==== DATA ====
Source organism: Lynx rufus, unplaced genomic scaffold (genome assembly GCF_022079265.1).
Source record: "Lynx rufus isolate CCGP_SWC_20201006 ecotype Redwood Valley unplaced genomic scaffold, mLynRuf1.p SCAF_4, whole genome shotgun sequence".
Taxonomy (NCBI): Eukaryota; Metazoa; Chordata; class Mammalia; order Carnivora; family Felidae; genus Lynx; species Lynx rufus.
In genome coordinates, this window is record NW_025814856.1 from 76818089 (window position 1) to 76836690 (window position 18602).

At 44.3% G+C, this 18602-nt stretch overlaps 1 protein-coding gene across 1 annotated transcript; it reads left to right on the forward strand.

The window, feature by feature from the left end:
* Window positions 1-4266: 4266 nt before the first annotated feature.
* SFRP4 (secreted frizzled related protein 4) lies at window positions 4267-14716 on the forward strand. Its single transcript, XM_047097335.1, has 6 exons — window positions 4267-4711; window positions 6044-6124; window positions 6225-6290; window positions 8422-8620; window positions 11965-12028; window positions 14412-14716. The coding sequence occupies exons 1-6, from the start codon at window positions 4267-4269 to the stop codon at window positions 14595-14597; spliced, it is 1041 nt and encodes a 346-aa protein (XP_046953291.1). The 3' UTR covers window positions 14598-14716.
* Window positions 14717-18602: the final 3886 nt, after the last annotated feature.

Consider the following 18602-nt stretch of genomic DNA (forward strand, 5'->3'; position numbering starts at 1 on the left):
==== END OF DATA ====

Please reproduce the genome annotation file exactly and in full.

Source organism: Lynx rufus, unplaced genomic scaffold (genome assembly GCF_022079265.1).
Source record: "Lynx rufus isolate CCGP_SWC_20201006 ecotype Redwood Valley unplaced genomic scaffold, mLynRuf1.p SCAF_4, whole genome shotgun sequence".
Taxonomy (NCBI): Eukaryota; Metazoa; Chordata; class Mammalia; order Carnivora; family Felidae; genus Lynx; species Lynx rufus.
In genome coordinates, this window is record NW_025814856.1 from 76818089 (window position 1) to 76836690 (window position 18602).

At 44.3% G+C, this 18602-nt stretch overlaps 1 protein-coding gene across 1 annotated transcript; it reads left to right on the forward strand.

The window, feature by feature from the left end:
* Window positions 1-4266: 4266 nt before the first annotated feature.
* SFRP4 (secreted frizzled related protein 4) lies at window positions 4267-14716 on the forward strand. Its single transcript, XM_047097335.1, has 6 exons — window positions 4267-4711; window positions 6044-6124; window positions 6225-6290; window positions 8422-8620; window positions 11965-12028; window positions 14412-14716. The coding sequence occupies exons 1-6, from the start codon at window positions 4267-4269 to the stop codon at window positions 14595-14597; spliced, it is 1041 nt and encodes a 346-aa protein (XP_046953291.1). The 3' UTR covers window positions 14598-14716.
* Window positions 14717-18602: the final 3886 nt, after the last annotated feature.

Consider the following 18602-nt stretch of genomic DNA (forward strand, 5'->3'; position numbering starts at 1 on the left):